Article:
It's Major: Pets poised for a return to the White House
WASHINGTON — Major Biden is getting an early start in the spotlight as a presidential pet after a play date ended with his owner, President-elect Joe Biden, suffering a broken foot. As if that weren't enough for one weekend, it was also confirmed that Major will have to share the White House with, of all things, a cat.
It'll get better, Major.
In a few weeks, Major, fellow German shepherd Champ and the TBD feline are expected to make the move to the White House. Presidential pets provide their owners with a source of comfort, entertainment, occasional drama and generally good PR.
The arrival of the Biden pets will also mark the next chapter in a long history of pets residing at the White House after a four-year hiatus during the Trump administration.
"Pets have always played an important role in the White House throughout the decades," said Jennifer Pickens, an author who studies White House traditions. "It not only provides companionship to the president and their family, but I believe it also humanizes and softens their political image."
Having a dog or cat will give some pet-loving constituents a connection with the president, added Tom Whalen, a presidential historian at Boston University.
"When a president, the leader of the country, the leader of the free world really, is seen with a dog or a cat, you know, basically there is a bond that they have with their public, whether they're Republican or Democrat," Whalen said.
President Theodore Roosevelt had Skip, who is described by the White House Historical Association as a "short-legged Black and Tan mongrel terrier brought home from a Colorado bear hunt." Warren G. Harding had Laddie Boy, who sat in on meetings and had his own Cabinet chair. And President Franklin Delano Roosevelt had his beloved terrier Fala. At night, Fala slept in a special chair at the foot of the president's bed.
More recently, President George H.W. Bush's English springer spaniel Millie was featured on "The Simpsons" and starred in a bestseller, "Millie's Book: As dictated to Barbara Bush." Hillary Clinton followed Bush's lead with a children's book about family dog Buddy and cat Socks: "Dear Socks, Dear Buddy: Kids' Letters to the First Pets."
When he declared victory in the 2008 presidential race, Barack Obama told his daughters: "You have earned the new puppy that's coming with us to the White House." Several months later, Bo joined the family, a gift from Sen. Ted Kennedy. A few years later, fellow Portuguese water dog Sunny would arrive to provide companionship.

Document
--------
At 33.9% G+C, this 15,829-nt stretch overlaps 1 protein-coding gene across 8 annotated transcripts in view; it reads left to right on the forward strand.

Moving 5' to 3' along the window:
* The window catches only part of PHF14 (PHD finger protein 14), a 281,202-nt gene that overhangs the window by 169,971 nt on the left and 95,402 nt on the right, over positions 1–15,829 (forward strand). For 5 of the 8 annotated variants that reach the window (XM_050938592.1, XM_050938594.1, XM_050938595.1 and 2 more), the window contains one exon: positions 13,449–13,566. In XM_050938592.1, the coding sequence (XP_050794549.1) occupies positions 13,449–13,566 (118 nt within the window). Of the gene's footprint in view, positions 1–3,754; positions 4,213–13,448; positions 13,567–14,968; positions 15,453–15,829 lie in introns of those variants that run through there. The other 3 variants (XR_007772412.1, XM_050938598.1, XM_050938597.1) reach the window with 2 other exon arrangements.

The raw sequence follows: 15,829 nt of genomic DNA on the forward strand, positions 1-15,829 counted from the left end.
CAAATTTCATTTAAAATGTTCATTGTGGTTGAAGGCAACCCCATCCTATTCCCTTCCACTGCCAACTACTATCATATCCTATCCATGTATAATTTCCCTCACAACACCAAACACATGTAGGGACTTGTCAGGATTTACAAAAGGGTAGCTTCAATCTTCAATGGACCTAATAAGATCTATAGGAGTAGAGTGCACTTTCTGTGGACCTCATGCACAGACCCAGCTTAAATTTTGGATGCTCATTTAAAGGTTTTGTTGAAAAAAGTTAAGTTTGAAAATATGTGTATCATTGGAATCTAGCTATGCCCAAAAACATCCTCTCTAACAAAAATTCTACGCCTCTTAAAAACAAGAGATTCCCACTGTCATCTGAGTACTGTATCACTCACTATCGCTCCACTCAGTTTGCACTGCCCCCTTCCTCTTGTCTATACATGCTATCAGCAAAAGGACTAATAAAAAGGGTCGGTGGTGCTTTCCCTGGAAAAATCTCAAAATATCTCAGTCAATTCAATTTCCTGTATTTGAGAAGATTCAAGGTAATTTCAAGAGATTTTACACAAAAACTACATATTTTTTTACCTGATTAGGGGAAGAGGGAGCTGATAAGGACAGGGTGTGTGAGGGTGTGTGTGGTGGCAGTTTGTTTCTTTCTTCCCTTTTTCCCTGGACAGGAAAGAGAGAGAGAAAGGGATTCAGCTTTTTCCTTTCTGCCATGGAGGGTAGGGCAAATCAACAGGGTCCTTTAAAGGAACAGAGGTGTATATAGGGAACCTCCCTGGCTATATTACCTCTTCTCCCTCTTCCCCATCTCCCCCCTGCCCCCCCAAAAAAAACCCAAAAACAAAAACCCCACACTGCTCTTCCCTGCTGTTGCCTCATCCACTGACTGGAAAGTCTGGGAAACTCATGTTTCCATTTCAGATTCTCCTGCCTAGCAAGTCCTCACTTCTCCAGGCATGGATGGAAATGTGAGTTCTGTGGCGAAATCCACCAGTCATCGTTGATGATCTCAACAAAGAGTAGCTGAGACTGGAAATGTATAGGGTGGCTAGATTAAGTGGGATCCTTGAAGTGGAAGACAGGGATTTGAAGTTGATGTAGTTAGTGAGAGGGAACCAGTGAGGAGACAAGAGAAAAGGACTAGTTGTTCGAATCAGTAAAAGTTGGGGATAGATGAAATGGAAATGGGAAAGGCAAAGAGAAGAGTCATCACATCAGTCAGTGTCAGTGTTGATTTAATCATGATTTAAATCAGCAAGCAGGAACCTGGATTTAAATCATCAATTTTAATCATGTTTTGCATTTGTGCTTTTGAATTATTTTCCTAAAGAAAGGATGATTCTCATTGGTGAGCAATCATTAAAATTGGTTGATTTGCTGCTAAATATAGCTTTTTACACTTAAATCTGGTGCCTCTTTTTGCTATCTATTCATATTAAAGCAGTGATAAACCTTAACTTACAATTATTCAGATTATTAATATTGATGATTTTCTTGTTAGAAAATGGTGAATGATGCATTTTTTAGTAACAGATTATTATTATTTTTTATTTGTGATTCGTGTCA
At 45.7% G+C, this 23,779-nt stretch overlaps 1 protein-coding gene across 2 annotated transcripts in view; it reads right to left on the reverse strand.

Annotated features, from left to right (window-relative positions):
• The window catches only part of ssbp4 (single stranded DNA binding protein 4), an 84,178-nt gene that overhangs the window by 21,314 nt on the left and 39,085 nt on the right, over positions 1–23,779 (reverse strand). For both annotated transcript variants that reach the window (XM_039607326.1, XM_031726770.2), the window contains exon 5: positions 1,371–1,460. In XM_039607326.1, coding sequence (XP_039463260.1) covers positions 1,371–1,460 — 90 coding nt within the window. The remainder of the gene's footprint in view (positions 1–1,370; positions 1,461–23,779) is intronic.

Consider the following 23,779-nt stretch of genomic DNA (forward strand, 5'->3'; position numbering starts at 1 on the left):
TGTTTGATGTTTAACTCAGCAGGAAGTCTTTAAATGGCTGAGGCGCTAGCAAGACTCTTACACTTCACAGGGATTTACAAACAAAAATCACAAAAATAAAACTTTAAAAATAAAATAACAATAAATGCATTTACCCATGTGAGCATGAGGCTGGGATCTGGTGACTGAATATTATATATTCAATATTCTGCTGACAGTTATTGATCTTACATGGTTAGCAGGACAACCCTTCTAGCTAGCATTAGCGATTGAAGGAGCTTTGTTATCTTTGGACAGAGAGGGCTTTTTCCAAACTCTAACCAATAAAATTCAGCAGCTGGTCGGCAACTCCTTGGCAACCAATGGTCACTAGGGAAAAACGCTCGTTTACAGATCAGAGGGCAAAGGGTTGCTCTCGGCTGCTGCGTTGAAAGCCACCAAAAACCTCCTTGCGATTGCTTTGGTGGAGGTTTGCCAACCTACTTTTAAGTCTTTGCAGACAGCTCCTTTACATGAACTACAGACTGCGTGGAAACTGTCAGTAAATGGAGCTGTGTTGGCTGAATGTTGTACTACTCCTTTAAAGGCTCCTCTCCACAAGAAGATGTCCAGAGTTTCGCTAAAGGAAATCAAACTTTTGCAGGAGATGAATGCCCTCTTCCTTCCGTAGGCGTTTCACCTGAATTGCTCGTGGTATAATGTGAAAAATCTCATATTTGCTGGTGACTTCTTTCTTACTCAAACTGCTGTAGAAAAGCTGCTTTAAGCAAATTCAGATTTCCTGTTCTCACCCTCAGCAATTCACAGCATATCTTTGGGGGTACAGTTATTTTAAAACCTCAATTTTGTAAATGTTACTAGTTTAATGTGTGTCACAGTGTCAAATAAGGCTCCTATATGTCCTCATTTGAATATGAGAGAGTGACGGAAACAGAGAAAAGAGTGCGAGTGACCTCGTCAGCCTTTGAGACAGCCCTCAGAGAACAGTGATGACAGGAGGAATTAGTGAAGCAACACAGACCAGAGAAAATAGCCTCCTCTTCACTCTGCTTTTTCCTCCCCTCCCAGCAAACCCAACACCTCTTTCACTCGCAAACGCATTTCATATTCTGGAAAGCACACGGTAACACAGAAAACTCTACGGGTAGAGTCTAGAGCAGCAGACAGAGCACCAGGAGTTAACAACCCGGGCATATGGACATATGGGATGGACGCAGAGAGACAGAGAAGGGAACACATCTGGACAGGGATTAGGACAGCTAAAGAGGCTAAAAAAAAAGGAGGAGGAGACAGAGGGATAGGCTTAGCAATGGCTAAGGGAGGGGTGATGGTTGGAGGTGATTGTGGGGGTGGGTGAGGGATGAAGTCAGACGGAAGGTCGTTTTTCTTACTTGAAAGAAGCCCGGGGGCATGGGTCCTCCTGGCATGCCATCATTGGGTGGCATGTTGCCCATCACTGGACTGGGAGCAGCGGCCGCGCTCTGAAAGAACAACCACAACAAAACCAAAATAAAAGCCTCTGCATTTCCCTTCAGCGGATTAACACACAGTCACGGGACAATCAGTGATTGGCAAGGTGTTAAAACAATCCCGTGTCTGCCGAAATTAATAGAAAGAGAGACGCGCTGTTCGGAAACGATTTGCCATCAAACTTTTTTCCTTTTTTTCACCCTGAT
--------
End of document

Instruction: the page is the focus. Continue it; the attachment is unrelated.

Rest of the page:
Among the stranger White House pets was Calvin Coolidge and first lady Grace Coolidge's raccoon named Rebecca. She was given to the Coolidge family by a supporter who suggested the raccoon be served for Thanksgiving dinner, according to the White House Historical Association. But instead she got an embroidered collar with the title "White House Raccoon" and entertained children at the White House Easter Egg Roll.
Some notable pets belonged to first kids, including Amy Carter's Siamese cat, Misty Malarky Ying Yang, and Caroline Kennedy's pony, Macaroni. The Kennedy family had a veritable menagerie, complete with dogs, cats, birds, hamsters and a rabbit named Zsa Zsa.
President Harry Truman famously said that "If you want a friend in Washington, get a dog." It should not be a surprise that many presidents have taken him up on that advice. The first President Bush once said, "There is nothing like the unconditional love of a dog to help you get through the rough spots."
"From a presidential perspective, you know, a dog or cat or horse, they're great because they're nonjudgmental. They're going to give you their unqualified love. And they're not going to criticize what you did in Somalia or how the economy is doing," Whalen said. "The pets are always there for you. And I think presidents, whether you're a Democrat or Republican, need that kind of reassurance from time to time, given how things are."